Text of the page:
To derive \(T_{\mathrm {ant}}\) in practice requires modifying the standard ALMA observing sequence. There are three major differences, as shown schematically in Figure 4. The first is that subscans are needed for observing the sky near the Sun at the start and end of a science-target scan, the reason being that the \(P_{\mathrm {off}}\) measurement has to be carried out with the attenuator levels set for observing the Sun. Hence, \(P_{\mathrm {off}}\) is measured by the first and last subscans within the science-target scan. The duration of the subscans used for measuring \(P_{\mathrm {off}}\) is currently set to a few seconds. The second difference from standard procedures is that an atmospheric calibration is not carried out for each calibrator scan because it introduces too long a delay (many minutes) between source scans, to the possible detriment of a given observer’s scientific objectives. Instead, the system temperature derived from the atmospheric calibration near the Sun is applied to phase-calibrator data. The third modification is that the measurement of \(P_{\mathrm {zero}}\) is carried out at the beginning of a solar observation. The value of \(P_{\mathrm {zero}}\) is found to be very stable for a given antenna and frequency band, so we do not need to carry out the measurement frequently. Since the subscan duration of the SV data is less than 30 seconds, a measurement of \(T_{\mathrm {ant}}\) and the amplitude calibration of the visibilities are done for every subscan within a science-target scan. Considering dynamic solar phenomena with short temporal scales (e.g. flares), the short integration time for calculating \(T_{\mathrm {ant}}\) is suitable for science although significant computer resources are needed for the amplitude calibration. Figure 5 shows an example of the time variation of \(T_{\mathrm {ant}}\) for a mosaic observation, where an image is constructed from a pattern of discrete antenna pointings (see Section 4). It is clear that \(T_{\mathrm {ant}}\) varies as ALMA points to different locations on the Sun.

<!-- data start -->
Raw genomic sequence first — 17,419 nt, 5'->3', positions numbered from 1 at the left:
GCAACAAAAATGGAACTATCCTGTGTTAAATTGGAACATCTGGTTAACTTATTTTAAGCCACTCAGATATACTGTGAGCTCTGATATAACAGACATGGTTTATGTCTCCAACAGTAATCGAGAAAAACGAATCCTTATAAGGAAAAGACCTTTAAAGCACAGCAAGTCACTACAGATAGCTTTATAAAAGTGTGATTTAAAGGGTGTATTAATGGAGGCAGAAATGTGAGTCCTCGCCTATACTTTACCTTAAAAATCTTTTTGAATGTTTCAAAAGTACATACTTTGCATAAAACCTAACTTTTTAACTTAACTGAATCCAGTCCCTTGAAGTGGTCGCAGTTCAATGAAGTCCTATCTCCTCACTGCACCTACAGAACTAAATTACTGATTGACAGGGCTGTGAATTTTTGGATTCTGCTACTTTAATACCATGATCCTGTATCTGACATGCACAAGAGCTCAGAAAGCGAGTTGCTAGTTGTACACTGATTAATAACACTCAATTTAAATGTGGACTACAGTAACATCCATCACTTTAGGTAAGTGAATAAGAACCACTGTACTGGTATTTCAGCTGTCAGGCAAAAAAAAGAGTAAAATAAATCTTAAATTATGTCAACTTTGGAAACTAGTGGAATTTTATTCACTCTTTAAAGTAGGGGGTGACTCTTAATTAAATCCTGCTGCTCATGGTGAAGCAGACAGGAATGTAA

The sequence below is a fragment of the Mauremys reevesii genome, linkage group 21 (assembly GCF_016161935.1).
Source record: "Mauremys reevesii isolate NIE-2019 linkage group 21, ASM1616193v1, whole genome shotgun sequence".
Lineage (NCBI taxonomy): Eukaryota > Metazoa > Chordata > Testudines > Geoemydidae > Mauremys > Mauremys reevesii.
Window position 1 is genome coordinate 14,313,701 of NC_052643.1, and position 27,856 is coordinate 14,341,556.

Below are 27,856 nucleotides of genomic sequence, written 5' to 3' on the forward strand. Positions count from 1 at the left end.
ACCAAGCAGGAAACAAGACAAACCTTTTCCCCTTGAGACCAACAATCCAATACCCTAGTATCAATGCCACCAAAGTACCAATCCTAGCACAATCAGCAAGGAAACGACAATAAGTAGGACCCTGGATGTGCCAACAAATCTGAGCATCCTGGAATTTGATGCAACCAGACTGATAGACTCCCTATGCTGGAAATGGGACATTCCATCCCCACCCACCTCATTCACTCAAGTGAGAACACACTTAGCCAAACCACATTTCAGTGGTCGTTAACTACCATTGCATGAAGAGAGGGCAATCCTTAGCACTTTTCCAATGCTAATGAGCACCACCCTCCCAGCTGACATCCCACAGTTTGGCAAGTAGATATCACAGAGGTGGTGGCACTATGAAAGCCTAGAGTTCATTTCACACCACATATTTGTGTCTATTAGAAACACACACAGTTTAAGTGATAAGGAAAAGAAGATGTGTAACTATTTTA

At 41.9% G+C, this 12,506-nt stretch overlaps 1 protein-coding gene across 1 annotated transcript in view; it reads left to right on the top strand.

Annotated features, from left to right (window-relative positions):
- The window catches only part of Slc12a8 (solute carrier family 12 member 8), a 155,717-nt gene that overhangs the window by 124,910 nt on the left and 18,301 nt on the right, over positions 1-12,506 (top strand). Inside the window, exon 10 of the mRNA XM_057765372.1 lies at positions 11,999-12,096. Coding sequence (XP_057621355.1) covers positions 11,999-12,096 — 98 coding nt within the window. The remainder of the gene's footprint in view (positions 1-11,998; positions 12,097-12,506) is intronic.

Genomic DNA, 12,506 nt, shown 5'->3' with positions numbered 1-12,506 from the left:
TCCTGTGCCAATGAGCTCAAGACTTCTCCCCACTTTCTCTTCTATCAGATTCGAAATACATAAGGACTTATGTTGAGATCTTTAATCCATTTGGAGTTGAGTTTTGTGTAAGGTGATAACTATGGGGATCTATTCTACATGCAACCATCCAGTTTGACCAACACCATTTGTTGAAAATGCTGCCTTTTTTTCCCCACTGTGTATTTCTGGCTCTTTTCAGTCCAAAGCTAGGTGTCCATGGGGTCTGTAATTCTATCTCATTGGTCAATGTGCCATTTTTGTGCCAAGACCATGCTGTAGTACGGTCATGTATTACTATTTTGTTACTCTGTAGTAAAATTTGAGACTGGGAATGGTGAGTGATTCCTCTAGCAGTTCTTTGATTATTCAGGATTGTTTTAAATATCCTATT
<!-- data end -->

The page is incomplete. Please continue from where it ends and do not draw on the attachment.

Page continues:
Figure 4